Seyðisfjörður

Tuesday hikes - Egilsstaðir

Every Tuesday this winter there will be hikes from Egilsstaðir. Meeting point is at the car parking at the campsite.
Egilsstaðir

New Year's Eve fire - Egilsstaðir

New Year's Eve fire and fireworks in Egilsstaðanesi
16:30-18:00 Egilsstaðir

NEW YEAR'S EVE FIRE - DJUPIVOGUR

New Year's Eve fire and fireworks in Djúpivogur
17:00 Djúpivogur

1. January 2019

Winter running - Egilsstaðir

Last Saturday each month will be outdoor running in Egilsstaðir. It is a 10 km run and starts in the gymnasium in Egilsstaðir
Egilsstaðir

Hvít sól - Seyðisfjörður

The artist group IYFAC (Inspirational Young Female Artist Club) have for the past months researched time as a concept and experience, as well as the connection that humans have with the sun. We who live in the northern hemisphere are used to the changing daylight in summer and winter. Here, the sun may not be a reliable source for telling the time, but it still takes us gently through the seasons of extreme light and darkness. If we would make our own solar clock, what would it look like and what would it measure? Our existence is interwoven time. Up to a certain degree, the sense of time is built into the consciousness of human beings. From a very young age we are trained to understand chronology and are required to learn to tell time, but our everyday life is a mixture of subjective and objective sensing of time. The sun has a key role in this interplay. The position of the sun tells us how time passes. It is quite common to find natural reference points in towns and villages, such as certain mountain tops or stone formations, that are used as solar clocks. The exhibition White sun opens in wintertime while the sun rises too low to be able to reach the town in its valley, making it difficult to tell the time of the day by referring to the sun. The IYFAC group therefore brought symbolically preserved “suns” from high summer with them, in order to build another solar clock for the winter. The whole gallery space is transformed into a big installation in which the oversized sunflags play the key role. The flags hang side by side down from the ceiling and form a kind of solar path for the viewers. A part of the installation is an audio piece, which interprets the solar cycle, composed by Daníel Helgason. While moving around the space the viewer is offered an experience of time that differs from the everyday. The real sun, the earth’s life giver, has stopped being the reference point and has been replaced by manmade suns, providing an alternative sensual way of measuring time in a place where the seasonal light conditions would otherwise make this impossible. White Sun is ongoing until March 3, 2019. Kv. Tinna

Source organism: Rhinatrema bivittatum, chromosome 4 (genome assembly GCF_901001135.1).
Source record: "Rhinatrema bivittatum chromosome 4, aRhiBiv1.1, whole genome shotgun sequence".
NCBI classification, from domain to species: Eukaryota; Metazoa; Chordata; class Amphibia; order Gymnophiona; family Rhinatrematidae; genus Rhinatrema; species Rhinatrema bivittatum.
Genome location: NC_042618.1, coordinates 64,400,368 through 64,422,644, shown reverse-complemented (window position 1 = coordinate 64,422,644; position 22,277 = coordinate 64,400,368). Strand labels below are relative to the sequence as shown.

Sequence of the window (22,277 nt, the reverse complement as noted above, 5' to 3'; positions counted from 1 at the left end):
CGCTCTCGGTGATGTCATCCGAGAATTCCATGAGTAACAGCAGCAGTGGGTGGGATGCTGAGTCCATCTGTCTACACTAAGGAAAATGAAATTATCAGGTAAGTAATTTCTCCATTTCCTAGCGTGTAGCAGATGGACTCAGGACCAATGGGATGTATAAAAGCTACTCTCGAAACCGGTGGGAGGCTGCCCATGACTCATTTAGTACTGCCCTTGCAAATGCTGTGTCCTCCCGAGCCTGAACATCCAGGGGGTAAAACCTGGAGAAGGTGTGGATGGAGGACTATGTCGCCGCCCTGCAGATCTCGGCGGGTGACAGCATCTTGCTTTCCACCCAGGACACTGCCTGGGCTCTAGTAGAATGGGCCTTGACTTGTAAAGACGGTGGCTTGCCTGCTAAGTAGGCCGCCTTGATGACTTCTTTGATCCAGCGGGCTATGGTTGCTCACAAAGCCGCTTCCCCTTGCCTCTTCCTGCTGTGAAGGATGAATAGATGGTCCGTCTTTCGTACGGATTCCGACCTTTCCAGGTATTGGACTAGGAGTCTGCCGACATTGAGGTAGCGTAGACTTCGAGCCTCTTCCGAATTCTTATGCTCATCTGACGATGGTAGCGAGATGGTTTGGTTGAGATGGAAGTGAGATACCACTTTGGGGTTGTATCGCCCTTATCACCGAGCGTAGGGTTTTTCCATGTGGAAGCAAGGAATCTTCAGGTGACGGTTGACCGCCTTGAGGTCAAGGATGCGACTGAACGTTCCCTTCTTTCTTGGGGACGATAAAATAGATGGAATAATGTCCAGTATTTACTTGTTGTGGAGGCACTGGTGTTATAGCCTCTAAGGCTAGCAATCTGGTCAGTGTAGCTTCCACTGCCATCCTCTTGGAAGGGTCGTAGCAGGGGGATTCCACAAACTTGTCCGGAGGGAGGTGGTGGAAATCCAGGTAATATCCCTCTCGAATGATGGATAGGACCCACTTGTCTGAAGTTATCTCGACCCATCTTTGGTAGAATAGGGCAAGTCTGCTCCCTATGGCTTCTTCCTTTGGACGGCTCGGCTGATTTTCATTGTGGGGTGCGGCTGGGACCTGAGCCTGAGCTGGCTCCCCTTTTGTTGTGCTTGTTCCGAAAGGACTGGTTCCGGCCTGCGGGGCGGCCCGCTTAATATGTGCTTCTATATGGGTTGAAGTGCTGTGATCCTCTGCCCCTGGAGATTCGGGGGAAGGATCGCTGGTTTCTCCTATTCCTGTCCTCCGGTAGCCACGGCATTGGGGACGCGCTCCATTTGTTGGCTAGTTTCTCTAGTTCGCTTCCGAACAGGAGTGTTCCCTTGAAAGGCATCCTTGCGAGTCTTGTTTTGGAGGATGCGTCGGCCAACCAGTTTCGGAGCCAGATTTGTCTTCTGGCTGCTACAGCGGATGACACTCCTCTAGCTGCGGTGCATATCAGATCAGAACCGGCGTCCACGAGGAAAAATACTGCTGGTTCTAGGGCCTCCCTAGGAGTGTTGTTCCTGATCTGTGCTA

Seyðisfjörður

Tuesday hikes - Egilsstaðir

Every Tuesday this winter there will be hikes from Egilsstaðir. Meeting point is at the car parking at the campsite.
Egilsstaðir

2. January 2019

Winter running - Egilsstaðir

Last Saturday each month will be outdoor running in Egilsstaðir. It is a 10 km run and starts in the gymnasium in Egilsstaðir
Egilsstaðir

Hvít sól - Seyðisfjörður